It was beautiful. It was dark. And cold. Our chimney scented the air with fragrant smoke and all cheeks were rosy, all eyes shining. We laughed, danced and giggled through the almost-there snow flakes, trying carefully not to slip on the more prominent ice.

Since I’m out of winter practice, I forgot to put on a hat. My hair began to freeze and this was my signal to escape inside to the fire. As I sat by the dancing flames, I listened to my husband, Abby and Henry outside, scraping together snow balls. (Since we do live in the south, this required a shovel to pry the “snow” up from the deck.)

I love that after all these years, Brian and I still love winter. We love the contrast of the ice and snow against the warm lull of a crackling fire. I love the red cheeks flaming against the winter skin. I love that my children love the winter. I love watching them celebrate the novelty of their origins.

They just came inside. Abby said to hubby, “It’s so nice to be home.”

My sentiments exactly.

Monday, December 8, 2008

Moments of the Season

As a mother, I cherish it all:

Hugging Henry while his diaper is poop-filled and his face is covered with Abby’s kiwi mango melon lip gloss.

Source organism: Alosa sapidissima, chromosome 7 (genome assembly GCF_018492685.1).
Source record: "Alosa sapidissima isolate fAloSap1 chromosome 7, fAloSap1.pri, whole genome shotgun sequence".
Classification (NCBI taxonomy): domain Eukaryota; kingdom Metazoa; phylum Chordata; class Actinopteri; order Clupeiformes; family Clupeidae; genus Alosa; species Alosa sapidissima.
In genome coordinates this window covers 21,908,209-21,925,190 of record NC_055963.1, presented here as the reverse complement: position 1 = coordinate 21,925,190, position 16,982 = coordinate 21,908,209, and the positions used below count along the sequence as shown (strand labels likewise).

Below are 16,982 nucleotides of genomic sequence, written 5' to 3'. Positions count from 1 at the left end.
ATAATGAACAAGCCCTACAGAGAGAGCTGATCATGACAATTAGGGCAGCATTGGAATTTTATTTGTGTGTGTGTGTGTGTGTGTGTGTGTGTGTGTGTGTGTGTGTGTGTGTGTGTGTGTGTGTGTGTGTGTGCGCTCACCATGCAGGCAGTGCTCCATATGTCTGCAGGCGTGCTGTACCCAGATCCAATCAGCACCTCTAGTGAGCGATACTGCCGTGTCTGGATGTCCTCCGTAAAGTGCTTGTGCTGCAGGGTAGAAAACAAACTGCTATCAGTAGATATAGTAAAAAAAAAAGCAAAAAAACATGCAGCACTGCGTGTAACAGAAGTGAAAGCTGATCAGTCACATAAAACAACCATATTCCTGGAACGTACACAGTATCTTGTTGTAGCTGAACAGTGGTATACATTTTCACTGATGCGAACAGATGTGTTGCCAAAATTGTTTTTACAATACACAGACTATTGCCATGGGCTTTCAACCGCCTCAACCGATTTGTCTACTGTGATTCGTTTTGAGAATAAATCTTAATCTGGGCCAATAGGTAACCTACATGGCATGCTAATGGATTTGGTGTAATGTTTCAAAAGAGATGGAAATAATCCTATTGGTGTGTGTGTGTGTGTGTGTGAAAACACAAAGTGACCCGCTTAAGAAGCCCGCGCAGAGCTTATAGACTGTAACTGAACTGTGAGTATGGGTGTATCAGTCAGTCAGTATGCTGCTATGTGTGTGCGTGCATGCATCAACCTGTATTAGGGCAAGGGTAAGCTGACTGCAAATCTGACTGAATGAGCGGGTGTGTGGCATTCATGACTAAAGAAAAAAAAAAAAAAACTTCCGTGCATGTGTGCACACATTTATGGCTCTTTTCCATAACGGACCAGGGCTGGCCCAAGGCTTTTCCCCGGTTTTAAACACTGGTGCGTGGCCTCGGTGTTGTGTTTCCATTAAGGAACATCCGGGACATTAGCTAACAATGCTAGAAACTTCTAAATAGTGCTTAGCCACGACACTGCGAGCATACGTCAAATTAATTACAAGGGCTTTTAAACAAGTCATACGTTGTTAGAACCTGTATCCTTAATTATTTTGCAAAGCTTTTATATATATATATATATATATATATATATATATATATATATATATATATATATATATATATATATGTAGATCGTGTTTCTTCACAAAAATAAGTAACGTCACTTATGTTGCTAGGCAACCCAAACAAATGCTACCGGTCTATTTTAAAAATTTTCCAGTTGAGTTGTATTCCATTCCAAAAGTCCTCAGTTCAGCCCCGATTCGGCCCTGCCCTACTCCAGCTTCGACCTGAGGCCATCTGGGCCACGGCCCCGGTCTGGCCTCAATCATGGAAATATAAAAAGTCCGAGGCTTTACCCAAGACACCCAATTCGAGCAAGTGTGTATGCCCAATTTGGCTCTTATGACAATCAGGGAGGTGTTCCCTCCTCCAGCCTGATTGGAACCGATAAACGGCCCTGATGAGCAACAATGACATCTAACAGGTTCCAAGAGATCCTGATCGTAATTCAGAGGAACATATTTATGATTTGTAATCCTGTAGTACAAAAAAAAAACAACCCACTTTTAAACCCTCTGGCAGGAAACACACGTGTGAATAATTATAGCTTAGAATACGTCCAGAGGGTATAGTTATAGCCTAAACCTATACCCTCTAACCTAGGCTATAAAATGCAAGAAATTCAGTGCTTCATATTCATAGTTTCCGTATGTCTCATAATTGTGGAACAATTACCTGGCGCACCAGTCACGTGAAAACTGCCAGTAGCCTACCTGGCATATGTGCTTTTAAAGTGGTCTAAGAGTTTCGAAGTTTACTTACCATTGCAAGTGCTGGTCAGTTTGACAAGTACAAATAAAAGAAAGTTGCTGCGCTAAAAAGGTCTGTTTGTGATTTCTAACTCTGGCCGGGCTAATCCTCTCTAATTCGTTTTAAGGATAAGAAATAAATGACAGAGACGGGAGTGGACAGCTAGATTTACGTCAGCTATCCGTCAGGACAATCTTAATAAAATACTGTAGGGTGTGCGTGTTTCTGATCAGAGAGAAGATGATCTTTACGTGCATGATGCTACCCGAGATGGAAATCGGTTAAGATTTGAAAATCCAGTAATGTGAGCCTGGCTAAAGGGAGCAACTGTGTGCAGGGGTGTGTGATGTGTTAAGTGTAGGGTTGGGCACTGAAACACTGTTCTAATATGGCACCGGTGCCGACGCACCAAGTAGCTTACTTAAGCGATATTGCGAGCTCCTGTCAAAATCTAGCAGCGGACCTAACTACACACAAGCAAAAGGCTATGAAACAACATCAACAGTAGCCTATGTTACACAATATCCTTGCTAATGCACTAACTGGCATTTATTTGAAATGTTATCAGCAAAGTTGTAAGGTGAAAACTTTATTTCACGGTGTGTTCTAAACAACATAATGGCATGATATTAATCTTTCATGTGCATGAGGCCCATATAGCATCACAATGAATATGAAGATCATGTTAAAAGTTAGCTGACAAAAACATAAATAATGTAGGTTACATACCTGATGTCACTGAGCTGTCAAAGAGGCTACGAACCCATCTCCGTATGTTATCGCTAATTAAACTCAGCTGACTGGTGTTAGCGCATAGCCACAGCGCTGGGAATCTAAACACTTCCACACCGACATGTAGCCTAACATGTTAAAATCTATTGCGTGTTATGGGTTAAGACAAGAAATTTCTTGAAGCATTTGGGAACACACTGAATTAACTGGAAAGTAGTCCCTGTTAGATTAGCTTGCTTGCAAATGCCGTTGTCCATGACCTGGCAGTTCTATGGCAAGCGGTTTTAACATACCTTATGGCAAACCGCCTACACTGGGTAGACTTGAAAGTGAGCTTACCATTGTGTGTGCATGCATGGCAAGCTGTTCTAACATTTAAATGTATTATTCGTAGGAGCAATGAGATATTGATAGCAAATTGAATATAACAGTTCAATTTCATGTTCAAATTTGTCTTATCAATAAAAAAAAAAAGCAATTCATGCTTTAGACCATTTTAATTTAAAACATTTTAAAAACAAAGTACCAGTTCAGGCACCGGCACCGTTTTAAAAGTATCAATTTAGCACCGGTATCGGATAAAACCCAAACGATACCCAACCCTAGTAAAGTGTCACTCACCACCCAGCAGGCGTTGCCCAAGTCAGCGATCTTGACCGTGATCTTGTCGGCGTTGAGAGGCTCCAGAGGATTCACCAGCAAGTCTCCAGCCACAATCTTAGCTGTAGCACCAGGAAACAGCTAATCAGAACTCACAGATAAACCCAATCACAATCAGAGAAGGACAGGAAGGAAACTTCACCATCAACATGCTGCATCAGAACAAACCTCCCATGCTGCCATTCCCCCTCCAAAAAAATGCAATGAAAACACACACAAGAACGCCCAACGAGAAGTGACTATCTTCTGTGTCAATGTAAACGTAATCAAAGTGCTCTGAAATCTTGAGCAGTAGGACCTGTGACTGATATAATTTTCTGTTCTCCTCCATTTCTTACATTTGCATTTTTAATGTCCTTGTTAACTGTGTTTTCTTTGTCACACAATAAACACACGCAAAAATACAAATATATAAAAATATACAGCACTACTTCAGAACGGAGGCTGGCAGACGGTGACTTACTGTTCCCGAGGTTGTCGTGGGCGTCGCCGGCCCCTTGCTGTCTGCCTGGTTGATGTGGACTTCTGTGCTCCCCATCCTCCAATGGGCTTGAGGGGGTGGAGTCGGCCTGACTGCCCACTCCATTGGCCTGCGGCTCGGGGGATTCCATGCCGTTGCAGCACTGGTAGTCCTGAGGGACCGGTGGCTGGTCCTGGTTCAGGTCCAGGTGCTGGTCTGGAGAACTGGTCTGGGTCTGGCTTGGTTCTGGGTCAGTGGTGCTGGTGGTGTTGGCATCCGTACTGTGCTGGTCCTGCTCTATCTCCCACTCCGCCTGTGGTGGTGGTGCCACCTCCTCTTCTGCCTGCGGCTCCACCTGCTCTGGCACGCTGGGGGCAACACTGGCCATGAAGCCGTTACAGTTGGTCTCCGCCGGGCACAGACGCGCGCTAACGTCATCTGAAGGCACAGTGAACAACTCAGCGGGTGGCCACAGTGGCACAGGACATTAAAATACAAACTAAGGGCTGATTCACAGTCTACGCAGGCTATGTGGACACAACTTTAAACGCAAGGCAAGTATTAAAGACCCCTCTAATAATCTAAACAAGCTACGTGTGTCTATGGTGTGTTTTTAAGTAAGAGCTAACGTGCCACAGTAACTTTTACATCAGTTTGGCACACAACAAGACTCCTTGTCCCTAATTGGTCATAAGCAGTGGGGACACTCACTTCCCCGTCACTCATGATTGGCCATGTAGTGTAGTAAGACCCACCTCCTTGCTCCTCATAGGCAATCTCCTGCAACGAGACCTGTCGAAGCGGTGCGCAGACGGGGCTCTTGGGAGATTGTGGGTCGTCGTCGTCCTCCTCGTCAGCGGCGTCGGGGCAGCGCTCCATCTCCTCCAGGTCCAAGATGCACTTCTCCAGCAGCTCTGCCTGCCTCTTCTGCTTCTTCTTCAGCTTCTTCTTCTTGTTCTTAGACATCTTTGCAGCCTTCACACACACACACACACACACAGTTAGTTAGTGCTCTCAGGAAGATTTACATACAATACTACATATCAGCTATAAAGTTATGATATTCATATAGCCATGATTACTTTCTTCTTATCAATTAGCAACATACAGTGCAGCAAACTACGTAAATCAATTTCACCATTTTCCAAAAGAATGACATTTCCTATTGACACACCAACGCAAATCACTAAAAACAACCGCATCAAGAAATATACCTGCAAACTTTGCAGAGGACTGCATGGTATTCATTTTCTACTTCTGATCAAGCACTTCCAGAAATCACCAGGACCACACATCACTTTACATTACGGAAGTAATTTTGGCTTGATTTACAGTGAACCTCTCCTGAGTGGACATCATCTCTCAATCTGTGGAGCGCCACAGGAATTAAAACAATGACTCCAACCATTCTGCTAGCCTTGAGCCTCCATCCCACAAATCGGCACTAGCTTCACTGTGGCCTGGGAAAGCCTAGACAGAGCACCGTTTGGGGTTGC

Tripping on Henry’s intricate trail of choo choo train tracks which have used my dresser for topographical interest.

Negotiating with Abby about how many red, green and silver Hershey’s kisses are really too many (while internally apologizing to her for passing down the “I-must-have-chocolate” gene).

Dashing down the driveway with Henry in search of the leaf blower that is “making dat noiwse”.

Receiving an early morning visit from a coughing daughter, snuggling in close and tight.

Reading a book to Henry and drifting off to sleep while his warm, just-washed head is nuzzled into mine.

Laughing with Abby while making our coveted Buckeyes about super-silly things which still elicit giggling in my heart.

Hanging Christmas lights with Henry's help which includes his standing on the last step of the step stool so I can't step down.

Realizing with a saddened heart that this might be the last Christmas that Abby innocently believes in Santa.

Rejoicing that Henry is just learning about that right jolly old elf.

Looking forward to helping Abby realize that Santa always lives in the hearts of those who truly believe.